Intelligence


By Maddy Butcher

opinion-graphics-2_1132667aIf you want to measure a horse’s smarts, don’t give it math problems or ask it to distinguish musical genres.
Instead, test its ability to solve horse problems.

That’s the message from scientist Frans de Waal of Emory University.

Dr. de Waal chastened his peers for anthropomorphism and urged all scientists, equine researchers included, to know their subjects intimately before conducting research. His essay on animal intelligence was published in the Wall Street Journal.

For the last two thousand years or so, we’ve put ourselves at the top of the intelligence tree. Aristotle, Darwin, and others developed an order and rank of all living things. Humans fell just shy of angels.

All the other animals fell below us.

All others lacked souls. They were bereft of a sense of identity or a moral, emotional nature. Read about compassion.

More recently, B.F. Skinner and his followers considered animals fairly simple and predictable stimulus-and-response machines.

The intelligence tree is more like a brambly, knotty bush

mikeHow accurately you measure and define animal intelligence depends on how well you know your subjects.

De Waal writes:

“We have grossly underestimated both the scope and the scale of animal intelligence…Experiments with animals have long been handicapped by our anthropocentric attitude: We often test them in ways that work fine with humans but not so well with other species.”

Anyone can be blinded by ignorance and hubris; equine researchers are no exception.

“Scientists may miss or ignore the small subtleties – things obvious to a horseman,” said renowned colt starter Mike Kevil.

“If they don’t know what it means, it means nothing to them.”

De Waal concurs. He writes:

mouth“If I walk through a forest… and fail to see or hear the pileated woodpecker, am I permitted to conclude that the bird is absent? Of course not. We know how easily these splendid woodpeckers hop around tree trunks to stay out of sight…Absence of evidence is not evidence of absence.”

  • Picture, for example, a grazing horse.

To uninformed observers, it’s just grazing.
But watch closely and you’ll see the horse selecting one grass over another, spitting out unsavory plants. It learns and categorizes smells and forage spots, scans the horizon, registers sounds typical to field and season, and stays mindful of its herdmates.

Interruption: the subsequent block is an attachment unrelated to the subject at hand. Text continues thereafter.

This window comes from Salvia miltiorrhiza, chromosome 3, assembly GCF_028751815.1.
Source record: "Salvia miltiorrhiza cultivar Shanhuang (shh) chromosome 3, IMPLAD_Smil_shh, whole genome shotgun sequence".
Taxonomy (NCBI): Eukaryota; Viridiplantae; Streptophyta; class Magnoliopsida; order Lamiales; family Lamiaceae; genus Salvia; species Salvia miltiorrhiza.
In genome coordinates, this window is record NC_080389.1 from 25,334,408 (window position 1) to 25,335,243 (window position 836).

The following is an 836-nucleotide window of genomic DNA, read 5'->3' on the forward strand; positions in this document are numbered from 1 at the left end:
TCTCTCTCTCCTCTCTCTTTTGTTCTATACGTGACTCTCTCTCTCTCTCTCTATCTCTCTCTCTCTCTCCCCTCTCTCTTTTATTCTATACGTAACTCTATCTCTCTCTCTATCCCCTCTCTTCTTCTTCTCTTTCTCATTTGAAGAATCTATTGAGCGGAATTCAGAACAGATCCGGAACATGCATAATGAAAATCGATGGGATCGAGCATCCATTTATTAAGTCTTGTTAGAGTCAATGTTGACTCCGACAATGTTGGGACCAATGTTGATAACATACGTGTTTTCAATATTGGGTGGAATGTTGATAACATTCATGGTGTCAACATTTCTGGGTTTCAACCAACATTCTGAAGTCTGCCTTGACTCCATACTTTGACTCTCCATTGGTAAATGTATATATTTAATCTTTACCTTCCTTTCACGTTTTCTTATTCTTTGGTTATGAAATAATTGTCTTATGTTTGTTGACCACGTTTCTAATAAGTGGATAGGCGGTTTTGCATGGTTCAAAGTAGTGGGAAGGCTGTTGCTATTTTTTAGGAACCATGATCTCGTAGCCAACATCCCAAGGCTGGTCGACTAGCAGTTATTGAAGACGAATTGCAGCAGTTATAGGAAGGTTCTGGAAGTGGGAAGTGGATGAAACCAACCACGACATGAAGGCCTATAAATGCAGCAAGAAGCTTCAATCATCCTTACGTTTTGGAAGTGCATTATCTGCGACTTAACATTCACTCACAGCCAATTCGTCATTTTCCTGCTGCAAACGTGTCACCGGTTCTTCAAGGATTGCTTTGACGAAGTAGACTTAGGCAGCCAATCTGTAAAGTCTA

Or

  • Picture a horse in a stall.

stallIt eats and drinks and moves about. To the uninformed, the horse is fine.
But those familiar with wild or unconfined horses may have a different perspective. By comparing behaviors, bloodwork, and vitals, this horse may be more stressed and less healthy than its unconfined brethren.

What you see or miss in horses depends on perspective and experience

  • It turns out that Clever Hans couldn’t count. But he could read his owner’s subtle body language. Does that make him less intelligent than we first believed?

“I would argue that the horse was in fact very smart,” says de Waal. “His abilities at arithmetic may have been flawed, but his understanding of human body language was remarkable. And isn’t that the skill a horse needs most?”

Along the same lines, who more accurately assesses your nervousness or confidence level – a horse or a fellow human?

Stephen Budiansky, author of The Nature of Horses, writes articulately of our biased view of intelligence:

“In our culture, we tend to think of an ability to solve problems or to quickly make connections or to assimilate new information as more important signs of intelligence than a good memory (thus the respected absent-minded professor) …we tend to dismiss innate mental skills from the equation.
“When comparing the intelligence of different species, though, it behooves us…to consider all the functions that an animal’s brain is called upon to perform before we pass judgment on its mental ranking in the animal kingdom.”

We humans are predators and we tend to think more highly of fellow predators, posits Budiansky. We’d probably rank those in the dog family, like mice-eating coyotes, above grass-eating horses. He writes:

“…Problem solving is part of the survival kit of a [predator] that lives by anticipating the complex and highly varied actions of elusive prey. Mice move and hide, grass doesn’t.”

But learning, Budiansky writes “is survival in a changing environment where the rules are not fixed.”  And horses learn well.

At a clinic in Europe years ago, Leslie Desmond recalled turning about eight horses loose and letting them move around the arena together.
fieldHer audience – full of equine researchers, behaviorists, and published authors – was “open-mouthed in disbelief” and told her it was downright dangerous.

“What it showed me was that they didn’t really understand that the horse’s basic nature is to get along,” said Desmond. “My stumbling block regarding equine behavior research coming out of universities and academia is that it seems like they don’t know horses as well as good horsemen. One would like to support equine research for the betterment of the species, but it’s hard to get behind it when they don’t seem to know what they’re talking about.”

But there’s hope

Just as approaches to horsemanship have evolved from domination to partnership, equine researchers are beginning to test horses from horse perspectives.

De Waal writes:

“Scientists are now finally meeting animals on their own terms instead of treating them like furry (or feathery) humans, and this shift is fundamentally reshaping our understanding,”

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